Page last updated at 17:01 GMT, Wednesday, 11 June 2008 18:01 UK

Malicious calls swamp tax hotline

A tax return form
The hotline was launched in 2006

A hotline set up to catch income tax cheats has been flooded with calls from people making malicious and unfounded allegations, MPs have been told.

One woman made 68 calls to report her husband - none of which had led to an investigation, the Public Accounts Committee was told.

Dave Hartnett, acting chairman of HM Revenue and Customs, said he was "disappointed by the quality" of calls.

But he said figures for the current year had shown an improvement.

Mr Hartnett told the committee there were up to two million people in the "hidden economy" in the UK - about 80% of whom were "small time" tax evaders in low paid jobs such as hairdressing, gardening or cleaning.

But there were also examples of higher earning offenders, including medical consultants and 57 barristers who were "in the hidden economy at some time not paying any tax".

'Low number'

The committee was told 28,000 people were investigated each year - but Mr Hartnett denied claims by chairman Edward Leigh that the chance of being caught were "virtually nil".

He said "we are getting better and better at catching people" but conceded that only two cases per thousand were successfully prosecuted.

There are undoubtedly callers to our evasion hotline who think that by simply calling the line whatever they say, accurate or inaccurate, they can cause pain to somebody
Dave Hartnett
Acting chairman HM Revenue and Customs

"It is a low number and we do have plans to increase it," he told the committee.

He said there had been 2,000 completed investigations from 120,000 calls to the tax evasion hotline.

The hotline was launched in 2006 with television and radio adverts. It is aimed at catching income tax, corporation tax, capital gains tax, VAT, National Insurance and inheritance tax cheats and was modelled on the Department for Work and Pensions benefit cheat hotline.

Its website promises anonymity for informers and says: "With your help, we'll make sure people who are not registered for tax have nowhere to hide."

But according to a National Audit Office report it was the least cost-effective detection method, with the yield being only twice the cost of operating it, the committee was told.

"We get an awful lot of information on the hotline and it's important for us to risk assess it properly, not to trouble people where there is no reason to trouble them," Mr Hartnett told the MPs.

'Snitching disease'

Part of the problem was people "snitching" on their "next door neighbours" without having any concrete evidence, said Mr Hartnett.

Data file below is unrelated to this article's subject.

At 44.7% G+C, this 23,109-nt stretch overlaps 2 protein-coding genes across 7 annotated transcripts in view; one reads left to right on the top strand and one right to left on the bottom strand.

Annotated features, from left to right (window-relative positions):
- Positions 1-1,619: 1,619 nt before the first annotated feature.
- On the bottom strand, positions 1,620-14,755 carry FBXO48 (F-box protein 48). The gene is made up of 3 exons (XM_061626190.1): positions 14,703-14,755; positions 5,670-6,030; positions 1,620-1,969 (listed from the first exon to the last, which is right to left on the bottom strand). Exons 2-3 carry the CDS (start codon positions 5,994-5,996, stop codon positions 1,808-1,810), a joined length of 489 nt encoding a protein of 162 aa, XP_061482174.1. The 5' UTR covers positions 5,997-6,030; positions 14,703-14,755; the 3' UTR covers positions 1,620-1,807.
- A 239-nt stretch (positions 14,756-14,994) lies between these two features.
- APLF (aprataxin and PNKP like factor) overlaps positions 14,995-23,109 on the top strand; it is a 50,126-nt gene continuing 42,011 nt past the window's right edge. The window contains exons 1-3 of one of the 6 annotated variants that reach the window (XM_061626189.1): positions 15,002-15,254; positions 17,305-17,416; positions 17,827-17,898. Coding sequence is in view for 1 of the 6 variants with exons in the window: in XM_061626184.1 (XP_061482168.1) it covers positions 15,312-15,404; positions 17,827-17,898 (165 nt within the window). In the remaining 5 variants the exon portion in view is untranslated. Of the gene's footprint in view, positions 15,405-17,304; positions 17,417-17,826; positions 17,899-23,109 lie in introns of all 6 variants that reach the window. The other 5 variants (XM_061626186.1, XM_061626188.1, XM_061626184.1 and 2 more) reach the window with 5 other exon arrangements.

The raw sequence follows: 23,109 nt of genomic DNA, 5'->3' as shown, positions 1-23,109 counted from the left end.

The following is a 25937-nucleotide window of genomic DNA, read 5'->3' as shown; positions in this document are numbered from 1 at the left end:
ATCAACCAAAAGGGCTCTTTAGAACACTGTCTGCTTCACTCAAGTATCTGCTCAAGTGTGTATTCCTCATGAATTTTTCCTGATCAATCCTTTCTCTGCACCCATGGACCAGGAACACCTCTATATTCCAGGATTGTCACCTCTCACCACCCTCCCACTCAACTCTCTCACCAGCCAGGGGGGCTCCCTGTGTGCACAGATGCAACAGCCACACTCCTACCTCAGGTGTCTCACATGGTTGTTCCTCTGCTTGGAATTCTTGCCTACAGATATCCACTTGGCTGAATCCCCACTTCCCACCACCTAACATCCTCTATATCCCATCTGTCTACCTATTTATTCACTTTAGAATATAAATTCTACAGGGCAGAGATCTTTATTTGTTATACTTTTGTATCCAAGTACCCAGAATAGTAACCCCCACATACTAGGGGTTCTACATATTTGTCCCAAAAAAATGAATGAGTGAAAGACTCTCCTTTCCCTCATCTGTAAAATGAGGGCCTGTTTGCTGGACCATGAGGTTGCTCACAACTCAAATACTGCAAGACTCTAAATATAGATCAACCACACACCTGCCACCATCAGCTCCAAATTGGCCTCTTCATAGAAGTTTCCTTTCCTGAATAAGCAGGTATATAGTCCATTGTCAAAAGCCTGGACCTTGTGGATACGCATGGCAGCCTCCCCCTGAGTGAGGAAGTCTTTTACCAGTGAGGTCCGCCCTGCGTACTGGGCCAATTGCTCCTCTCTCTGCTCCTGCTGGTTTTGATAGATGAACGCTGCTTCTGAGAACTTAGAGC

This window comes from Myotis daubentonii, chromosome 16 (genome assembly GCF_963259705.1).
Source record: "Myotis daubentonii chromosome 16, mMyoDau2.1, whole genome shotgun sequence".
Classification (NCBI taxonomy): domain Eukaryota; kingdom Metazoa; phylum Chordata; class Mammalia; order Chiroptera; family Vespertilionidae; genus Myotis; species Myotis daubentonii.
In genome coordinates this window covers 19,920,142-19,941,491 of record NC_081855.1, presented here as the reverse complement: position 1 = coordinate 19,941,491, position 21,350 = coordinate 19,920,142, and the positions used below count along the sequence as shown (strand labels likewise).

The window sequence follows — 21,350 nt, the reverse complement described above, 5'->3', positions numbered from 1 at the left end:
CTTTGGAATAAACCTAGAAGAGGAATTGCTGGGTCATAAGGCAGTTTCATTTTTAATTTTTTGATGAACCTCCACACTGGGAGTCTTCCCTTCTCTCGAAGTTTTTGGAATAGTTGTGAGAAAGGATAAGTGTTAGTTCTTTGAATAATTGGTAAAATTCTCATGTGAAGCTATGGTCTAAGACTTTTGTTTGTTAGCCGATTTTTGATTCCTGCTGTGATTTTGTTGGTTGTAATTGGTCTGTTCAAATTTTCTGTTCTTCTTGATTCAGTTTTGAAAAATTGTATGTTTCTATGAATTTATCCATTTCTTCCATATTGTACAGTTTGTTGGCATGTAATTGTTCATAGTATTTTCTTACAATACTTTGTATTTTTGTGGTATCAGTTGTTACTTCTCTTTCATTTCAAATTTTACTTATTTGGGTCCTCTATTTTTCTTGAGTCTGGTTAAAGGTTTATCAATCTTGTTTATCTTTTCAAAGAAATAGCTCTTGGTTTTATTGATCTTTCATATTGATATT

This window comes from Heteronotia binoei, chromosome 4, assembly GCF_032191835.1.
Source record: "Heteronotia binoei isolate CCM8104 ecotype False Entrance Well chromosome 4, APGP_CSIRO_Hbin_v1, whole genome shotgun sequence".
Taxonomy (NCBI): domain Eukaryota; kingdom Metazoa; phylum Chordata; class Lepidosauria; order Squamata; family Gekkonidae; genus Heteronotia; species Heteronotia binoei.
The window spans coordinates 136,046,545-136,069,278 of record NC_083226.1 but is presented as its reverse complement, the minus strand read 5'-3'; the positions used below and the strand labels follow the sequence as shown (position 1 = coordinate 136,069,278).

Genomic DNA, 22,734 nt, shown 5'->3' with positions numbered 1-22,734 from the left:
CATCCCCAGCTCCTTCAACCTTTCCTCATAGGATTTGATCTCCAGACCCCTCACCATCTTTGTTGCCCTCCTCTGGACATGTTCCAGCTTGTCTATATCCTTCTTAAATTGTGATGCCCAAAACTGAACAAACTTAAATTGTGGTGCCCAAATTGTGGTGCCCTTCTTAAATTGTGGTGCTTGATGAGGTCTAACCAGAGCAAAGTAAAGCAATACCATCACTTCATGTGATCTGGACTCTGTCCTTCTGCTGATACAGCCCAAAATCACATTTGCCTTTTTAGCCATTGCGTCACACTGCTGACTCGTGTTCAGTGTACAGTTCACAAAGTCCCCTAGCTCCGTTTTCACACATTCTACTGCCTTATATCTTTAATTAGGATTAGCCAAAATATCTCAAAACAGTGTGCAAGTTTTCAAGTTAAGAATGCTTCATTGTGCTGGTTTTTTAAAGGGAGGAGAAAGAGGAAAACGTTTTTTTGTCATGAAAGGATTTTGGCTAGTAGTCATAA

"I am not sure whether snitching is a particular English disease or not but there are undoubtedly callers to our evasion hotline who think that by simply calling the line whatever they say, accurate or inaccurate, they can cause pain to somebody.

"I think it would be fair for us to say we have been a bit disappointed by the quality of some of the calls, which has made it hard for us to justify starting an investigation."

But yet-to-be published figures for 2007/08 showed a much higher success rate than the previous year from hotline tip-offs, said Mr Hartnett.

Nail bars

An expected tenfold increase in the amount of tax recovered by HMRC from 7m to 77m due to new money laundering laws had not materialised, he added.

Mr Hartnett also gave the MPs an insight into some of the techniques used by investigators.

He said new areas were constantly being discovered where self-employed and small business people were evading income tax - using the example of nail bars to to illustrate his point.

"Nail bars are part of the fashion trade and we are finding it is quite astonishing. Quite a lot of them aren't known to us and we have nail bar investigations involving over a million pound in tax."

He said HMRC investigators used "data matching" techniques but also scanned the Yellow Pages for new nail bars rather than waiting for local tax inspectors to report them.

Inspectors also went after high value tax evaders by keeping an eye on individuals who were buying expensive cars or boats.

Asked if the inspectors were dressed appropriately when visiting harbours, Mr Hartnett said he hoped they looked "relaxed" but were not "dressed as Matelots".

The fight against tax evasion
03 Apr 08 |  Business
Revenue tactics 'more effective'
02 Apr 08 |  Business

The BBC is not responsible for the content of external internet sites

Has China's housing bubble burst?
How the world's oldest clove tree defied an empire
Why Royal Ballet principal Sergei Polunin quit


Sign in

BBC navigation

Copyright © 2020 BBC. The BBC is not responsible for the content of external sites. Read more.

This page is best viewed in an up-to-date web browser with style sheets (CSS) enabled. While you will be able to view the content of this page in your current browser, you will not be able to get the full visual experience. Please consider upgrading your browser software or enabling style sheets (CSS) if you are able to do so.

Americas Africa Europe Middle East South Asia Asia Pacific